Thank you to B for this report.
While walking along Stert Street on Monday Evening after picking up my prescription, I saw a queue outside Mostly Books.
The reason for the queue became obvious as I passed the window. Renowned comedian and actor Matt Lucas was inside, signing copies of his first children’s novel, “The Boy Who Slept Through Christmas.”
Matt has written children’s books before now, but not a novel. He wrote ‘My Very Very Very Very Very Very Very Silly Book of Jokes’ and ‘My Very … Silly Book of Pranks’ and ‘My Very … Silly Book of Games’ and ‘My Very … Silly Book of True and False’. It begins with ‘A group a Zebras is called a crossing. TRUE OR FALSE?’ The answer is in the book.
Inside the corridor leading to the Town Council offices are portraits of all Mayors of Abingdon since Ewart Hemmings in 1978.
254 members of Abingdon Town Council have been Mayor since the office began when Abingdon received a charter in 1556. 98 members have served more than one year. The first Mayor was Richard Mayotte in 1556, and he served on three occasions.
Between 2012 and 2017, there were seven female Mayors in a row. Six of them have been displayed together on the wall.
The first female Mayor was Mrs Agnes Challenor from 1950-51. When first co-opted onto the council, she said, “I felt it such a golden opportunity for a woman to get on to the council that I accepted it”.
Albert Earnest Tombs held the office of Mayor for the longest time, five consecutive terms between 1932 and 1937.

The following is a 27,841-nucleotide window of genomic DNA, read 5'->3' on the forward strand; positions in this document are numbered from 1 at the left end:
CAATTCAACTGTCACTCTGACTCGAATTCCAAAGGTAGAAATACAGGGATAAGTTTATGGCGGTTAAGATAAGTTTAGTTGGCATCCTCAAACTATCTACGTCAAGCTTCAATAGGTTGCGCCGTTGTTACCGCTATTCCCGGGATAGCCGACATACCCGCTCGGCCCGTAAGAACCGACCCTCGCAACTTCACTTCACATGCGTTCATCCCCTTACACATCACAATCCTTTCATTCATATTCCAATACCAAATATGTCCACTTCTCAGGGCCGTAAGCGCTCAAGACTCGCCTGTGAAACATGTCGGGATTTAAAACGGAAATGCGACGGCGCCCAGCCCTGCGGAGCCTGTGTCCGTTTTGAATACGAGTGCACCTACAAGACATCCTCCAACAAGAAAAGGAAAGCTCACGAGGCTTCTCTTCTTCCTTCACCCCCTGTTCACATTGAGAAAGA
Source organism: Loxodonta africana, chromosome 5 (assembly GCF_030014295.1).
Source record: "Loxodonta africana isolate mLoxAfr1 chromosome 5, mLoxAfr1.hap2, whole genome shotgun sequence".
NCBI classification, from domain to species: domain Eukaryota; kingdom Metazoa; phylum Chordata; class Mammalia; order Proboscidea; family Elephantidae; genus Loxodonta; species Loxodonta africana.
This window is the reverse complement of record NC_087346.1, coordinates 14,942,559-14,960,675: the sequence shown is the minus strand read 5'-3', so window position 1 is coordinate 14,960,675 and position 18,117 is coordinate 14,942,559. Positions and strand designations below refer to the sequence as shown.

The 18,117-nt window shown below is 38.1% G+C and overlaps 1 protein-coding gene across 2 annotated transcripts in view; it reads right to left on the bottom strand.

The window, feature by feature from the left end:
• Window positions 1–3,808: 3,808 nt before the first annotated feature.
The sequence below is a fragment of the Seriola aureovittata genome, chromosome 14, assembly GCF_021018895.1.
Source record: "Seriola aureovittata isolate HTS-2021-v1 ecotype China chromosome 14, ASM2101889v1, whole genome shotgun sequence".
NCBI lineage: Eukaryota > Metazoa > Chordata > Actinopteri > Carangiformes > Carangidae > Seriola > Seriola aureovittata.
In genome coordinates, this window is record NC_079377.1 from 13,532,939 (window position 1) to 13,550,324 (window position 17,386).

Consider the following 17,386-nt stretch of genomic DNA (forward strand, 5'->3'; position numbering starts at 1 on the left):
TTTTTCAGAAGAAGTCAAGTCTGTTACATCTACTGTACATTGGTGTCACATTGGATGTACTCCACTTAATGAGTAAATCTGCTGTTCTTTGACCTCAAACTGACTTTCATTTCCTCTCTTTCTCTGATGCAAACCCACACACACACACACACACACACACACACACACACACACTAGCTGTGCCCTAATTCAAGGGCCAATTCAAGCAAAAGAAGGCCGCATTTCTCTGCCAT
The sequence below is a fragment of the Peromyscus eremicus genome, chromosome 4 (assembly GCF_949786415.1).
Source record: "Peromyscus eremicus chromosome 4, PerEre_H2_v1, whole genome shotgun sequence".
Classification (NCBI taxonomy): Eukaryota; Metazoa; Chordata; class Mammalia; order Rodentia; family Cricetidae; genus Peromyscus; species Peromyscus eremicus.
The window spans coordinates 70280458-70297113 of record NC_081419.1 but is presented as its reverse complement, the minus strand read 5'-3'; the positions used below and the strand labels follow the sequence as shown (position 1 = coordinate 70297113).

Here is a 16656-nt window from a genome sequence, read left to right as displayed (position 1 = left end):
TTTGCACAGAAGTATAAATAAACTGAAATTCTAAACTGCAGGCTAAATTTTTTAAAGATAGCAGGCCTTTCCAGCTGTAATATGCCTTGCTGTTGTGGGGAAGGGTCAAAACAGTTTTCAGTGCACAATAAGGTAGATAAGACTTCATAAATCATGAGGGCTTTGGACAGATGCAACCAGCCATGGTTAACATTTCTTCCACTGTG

He later received an O.B.E. for his work rehousing people in Abingdon from slums. Despite all his house building, I don’t think a road has been named after him.
Thomas Knight was Mayor ten times between 1800 and 1832. That is unlikely to be beaten as since 1953, it has become usual for members to only serve one year.
In 1645-1646 there were three Mayors due to the death of the first two in office.
(Thank you to Jackie for the picture and newspaper clipping of A.E. Tombs. Most of the information came from https://www.abingdon.gov.uk/town-council/your-mayor/mayors-abingdon-thames-1556 )
On Tuesday evening I went for a walk by Abingdon Lock.
Richard, the lock keeper, said hello. The Kingfisher Canoe club were out doing a training session. I took a few pictures of the meadow that leads to Swift Ditch. It was full of tall buttercups, ox-eye daisies and purple clover.
Walking back, one of the boat travellers said he was about to watch the programme about the River Thames with Richard, the Abingdon lock keeper. By the time I got home the programme had gone beyond Abingdon and we saw them exploring a 21st Century sewage works that ferments and creates energy from Reading poo.
So we watched it on Channel 5 catch up which involves watching a few adverts first.
Richard did really well explaining to Tony Robinson, the presenter, how the lock worked and the weir. Frank was there as well, greeting people and operating the other lock gate. They gave a very good impression of Abingdon. It can be seen at the start of https://www.my5.tv/the-thames-britains-great-river-with-tony-robinson/season-1/episode-2
Last week we happened to be at Ruskin’s grave for his 200th birthday and there was a special service of celebration.
Today when walking in South Abingdon I remembered that there is a Ruskin Avenue in Abingdon. It is a small road between Gainsborough Green and Cotman Close, part of a painter’s theme.
The other link to John Ruskin in Abingdon is a Historic Building and can be seen on the town portal created by Abingdon Area Archaeological and Historical Society”John Ruskin, the Victorian art critic and social commentator, made the Crown & Thistle his home for a period in the early 1870s, walking the 7½ miles to Oxford when giving lectures and visiting the university.”